What we're finding is when teams are not finding a high percentage of defects in peer reviews, it's only because they're not investing enough effort. I'll give you an example. I found a team that was only finding 8% of their defects in peer reviews, so I asked them how much effort they invested. Because they were using the Code Collaborator tool, it tracked the effort automatically. They found they were investing 15 hours a month in peer reviews.

I asked how many people on the team, 25 people. So I asked, well, how much time is that per month per person? Work it out, that's less than 30 minutes. How much time per person per week? That's seven minutes. OK, I think we found your problem. I mean, try investing 30 minutes a week, or an hour per week, per person. See what happens. And sure enough, they're starting to see a significant increase in the amount of defects found in peer reviews and the overall percentage.

So a very effective metric is percent of defects found in peer reviews as a total of the total found in peer reviews plus the total found in testing. So a reasonable goal for an initial team is at least 20%, but most teams are able to work up to 50%, even 60%. So if a team measures the percent found in peer reviews plus they budget, if you're going to find 100 defects at an hour per defect, then the team should be investing 100 hours of time. If they've only invested 10 hours of time, then they're going to only find 1/10 as many defects, right? I mean, it's simple.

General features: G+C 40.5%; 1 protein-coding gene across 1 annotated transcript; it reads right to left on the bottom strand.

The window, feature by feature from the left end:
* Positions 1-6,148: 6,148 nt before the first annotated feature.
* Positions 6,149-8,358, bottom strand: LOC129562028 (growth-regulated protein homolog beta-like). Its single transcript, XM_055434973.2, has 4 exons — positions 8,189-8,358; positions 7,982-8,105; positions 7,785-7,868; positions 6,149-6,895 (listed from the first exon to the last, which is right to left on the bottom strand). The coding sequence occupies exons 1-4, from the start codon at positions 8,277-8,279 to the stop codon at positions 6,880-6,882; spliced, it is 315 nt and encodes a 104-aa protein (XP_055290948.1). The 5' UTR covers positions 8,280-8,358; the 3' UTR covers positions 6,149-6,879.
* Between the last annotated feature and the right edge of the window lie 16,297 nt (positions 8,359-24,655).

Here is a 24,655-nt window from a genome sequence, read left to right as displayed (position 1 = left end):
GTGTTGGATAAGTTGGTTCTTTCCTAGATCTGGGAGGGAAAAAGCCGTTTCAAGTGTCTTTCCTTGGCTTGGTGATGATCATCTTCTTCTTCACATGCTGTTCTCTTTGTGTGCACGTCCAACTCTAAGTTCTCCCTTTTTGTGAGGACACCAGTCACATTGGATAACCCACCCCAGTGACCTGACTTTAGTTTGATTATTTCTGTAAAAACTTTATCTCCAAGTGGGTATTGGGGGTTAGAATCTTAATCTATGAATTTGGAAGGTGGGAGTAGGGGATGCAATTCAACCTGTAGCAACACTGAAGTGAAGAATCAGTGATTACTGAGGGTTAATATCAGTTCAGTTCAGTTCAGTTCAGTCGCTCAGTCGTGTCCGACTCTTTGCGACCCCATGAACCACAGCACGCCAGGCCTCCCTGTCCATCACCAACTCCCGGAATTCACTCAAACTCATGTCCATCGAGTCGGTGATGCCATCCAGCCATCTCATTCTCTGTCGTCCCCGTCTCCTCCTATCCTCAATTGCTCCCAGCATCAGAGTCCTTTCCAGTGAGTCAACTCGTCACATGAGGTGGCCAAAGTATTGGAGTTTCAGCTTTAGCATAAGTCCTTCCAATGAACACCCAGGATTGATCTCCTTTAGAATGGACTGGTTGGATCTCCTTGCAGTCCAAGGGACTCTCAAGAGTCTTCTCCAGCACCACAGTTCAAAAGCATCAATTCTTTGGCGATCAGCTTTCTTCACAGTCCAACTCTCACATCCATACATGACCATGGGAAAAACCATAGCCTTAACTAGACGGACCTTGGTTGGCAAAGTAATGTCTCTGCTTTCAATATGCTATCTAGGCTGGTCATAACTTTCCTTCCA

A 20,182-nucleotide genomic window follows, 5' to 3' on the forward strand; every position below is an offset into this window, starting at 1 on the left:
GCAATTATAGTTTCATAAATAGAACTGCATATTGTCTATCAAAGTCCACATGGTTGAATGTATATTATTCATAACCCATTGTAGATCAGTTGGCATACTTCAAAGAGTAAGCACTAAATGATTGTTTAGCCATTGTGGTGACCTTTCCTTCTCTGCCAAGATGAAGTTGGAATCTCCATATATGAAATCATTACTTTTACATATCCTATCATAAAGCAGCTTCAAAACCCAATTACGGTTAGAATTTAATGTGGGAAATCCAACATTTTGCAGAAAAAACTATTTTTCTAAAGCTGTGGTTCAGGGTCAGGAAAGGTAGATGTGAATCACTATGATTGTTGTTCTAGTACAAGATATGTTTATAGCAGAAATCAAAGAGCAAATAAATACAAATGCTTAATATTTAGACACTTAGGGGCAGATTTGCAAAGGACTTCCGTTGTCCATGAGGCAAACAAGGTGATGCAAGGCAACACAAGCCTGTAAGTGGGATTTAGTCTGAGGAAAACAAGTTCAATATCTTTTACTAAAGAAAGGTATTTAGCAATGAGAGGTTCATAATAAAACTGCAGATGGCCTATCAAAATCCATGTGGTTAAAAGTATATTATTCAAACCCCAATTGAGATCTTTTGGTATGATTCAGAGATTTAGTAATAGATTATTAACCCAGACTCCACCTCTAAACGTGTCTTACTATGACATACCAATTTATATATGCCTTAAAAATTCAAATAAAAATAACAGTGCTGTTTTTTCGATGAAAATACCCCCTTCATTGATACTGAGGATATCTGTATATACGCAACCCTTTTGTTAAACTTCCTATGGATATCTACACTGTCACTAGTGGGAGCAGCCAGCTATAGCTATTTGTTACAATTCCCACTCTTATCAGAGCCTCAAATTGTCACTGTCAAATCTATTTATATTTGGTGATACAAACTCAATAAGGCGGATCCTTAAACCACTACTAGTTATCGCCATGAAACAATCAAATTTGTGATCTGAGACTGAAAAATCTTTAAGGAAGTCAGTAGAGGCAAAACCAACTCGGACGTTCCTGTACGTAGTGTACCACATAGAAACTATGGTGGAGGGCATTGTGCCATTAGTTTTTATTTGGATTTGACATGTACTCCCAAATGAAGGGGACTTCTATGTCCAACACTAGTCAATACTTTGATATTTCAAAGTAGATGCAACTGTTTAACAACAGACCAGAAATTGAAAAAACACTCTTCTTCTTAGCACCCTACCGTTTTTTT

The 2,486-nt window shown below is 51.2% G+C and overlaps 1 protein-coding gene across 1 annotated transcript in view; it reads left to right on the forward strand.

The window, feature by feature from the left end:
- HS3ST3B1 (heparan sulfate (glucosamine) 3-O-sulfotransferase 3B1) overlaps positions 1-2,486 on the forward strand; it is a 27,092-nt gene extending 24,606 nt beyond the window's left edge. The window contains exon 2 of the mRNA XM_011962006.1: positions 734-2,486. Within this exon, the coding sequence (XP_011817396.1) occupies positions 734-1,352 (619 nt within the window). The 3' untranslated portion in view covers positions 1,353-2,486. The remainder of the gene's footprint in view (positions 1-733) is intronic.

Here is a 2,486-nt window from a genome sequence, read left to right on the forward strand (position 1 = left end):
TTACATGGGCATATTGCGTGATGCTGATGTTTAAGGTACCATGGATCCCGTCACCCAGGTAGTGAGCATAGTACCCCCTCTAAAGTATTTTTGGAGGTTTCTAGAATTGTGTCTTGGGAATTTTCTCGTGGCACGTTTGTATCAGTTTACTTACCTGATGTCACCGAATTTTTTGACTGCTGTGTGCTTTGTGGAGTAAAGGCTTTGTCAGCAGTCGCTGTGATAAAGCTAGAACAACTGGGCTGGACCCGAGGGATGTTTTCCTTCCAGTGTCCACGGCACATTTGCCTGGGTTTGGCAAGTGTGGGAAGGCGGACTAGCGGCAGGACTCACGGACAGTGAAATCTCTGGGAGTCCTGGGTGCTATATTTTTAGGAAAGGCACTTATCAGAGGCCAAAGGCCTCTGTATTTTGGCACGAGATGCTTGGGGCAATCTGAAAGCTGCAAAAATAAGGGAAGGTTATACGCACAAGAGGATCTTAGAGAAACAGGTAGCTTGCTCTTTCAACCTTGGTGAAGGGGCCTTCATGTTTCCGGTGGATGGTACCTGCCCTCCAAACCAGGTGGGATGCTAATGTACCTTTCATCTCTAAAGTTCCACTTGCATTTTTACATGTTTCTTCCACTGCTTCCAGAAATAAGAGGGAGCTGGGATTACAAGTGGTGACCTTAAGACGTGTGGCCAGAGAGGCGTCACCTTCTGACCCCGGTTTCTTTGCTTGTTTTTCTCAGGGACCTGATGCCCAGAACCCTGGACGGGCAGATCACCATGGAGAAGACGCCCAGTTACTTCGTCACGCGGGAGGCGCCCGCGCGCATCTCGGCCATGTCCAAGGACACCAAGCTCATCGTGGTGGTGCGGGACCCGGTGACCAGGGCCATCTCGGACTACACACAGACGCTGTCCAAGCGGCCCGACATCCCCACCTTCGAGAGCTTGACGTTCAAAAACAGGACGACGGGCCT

Q:  How can someone who is not in a management position improve quality?

A: Well, there's a role for people, as I mentioned this Quality Leader role. You can help the team establish its own goals. You can promote the idea of measuring some of these things. You can hopefully persuade the managers that this will be a good thing to try. You can persuade, hopefully influence, some of the other developers on the team; you can get just a few to try it, get one project team. The good news about this is you don't have to have the entire organization do it.  All you need to do is get a team, which is why I like to work with teams first, because over time, the teams will move the entire organization. So that's my advice to you is, just find a team that's willing to give this a go.

Now I remember when I was an engineer a long time ago, I adopted this process with my team. I had a bunch of peers, I said, hey guys, here's an idea. Let's do code reviews before we check in. I'll review your stuff and you review mine.  I was fortunate, because when I was in college, I had a job programming.  My boss insisted that I review his code and that he review mine, and I learned how to write great code by reading great code. I learned how to make my code better through his suggestions. And I actually helped him from time to time. So that's all, it's just a matter of, find a group of people that are willing to do this, and go do it with them.

If you enjoyed the Q&A above please stay tuned cause there's more. In the coming weeks I'll be blogging more about Jim's session on software quality, particularly about the effectiveness of code review. In the meantime feel free to view the entire webinar on-demand.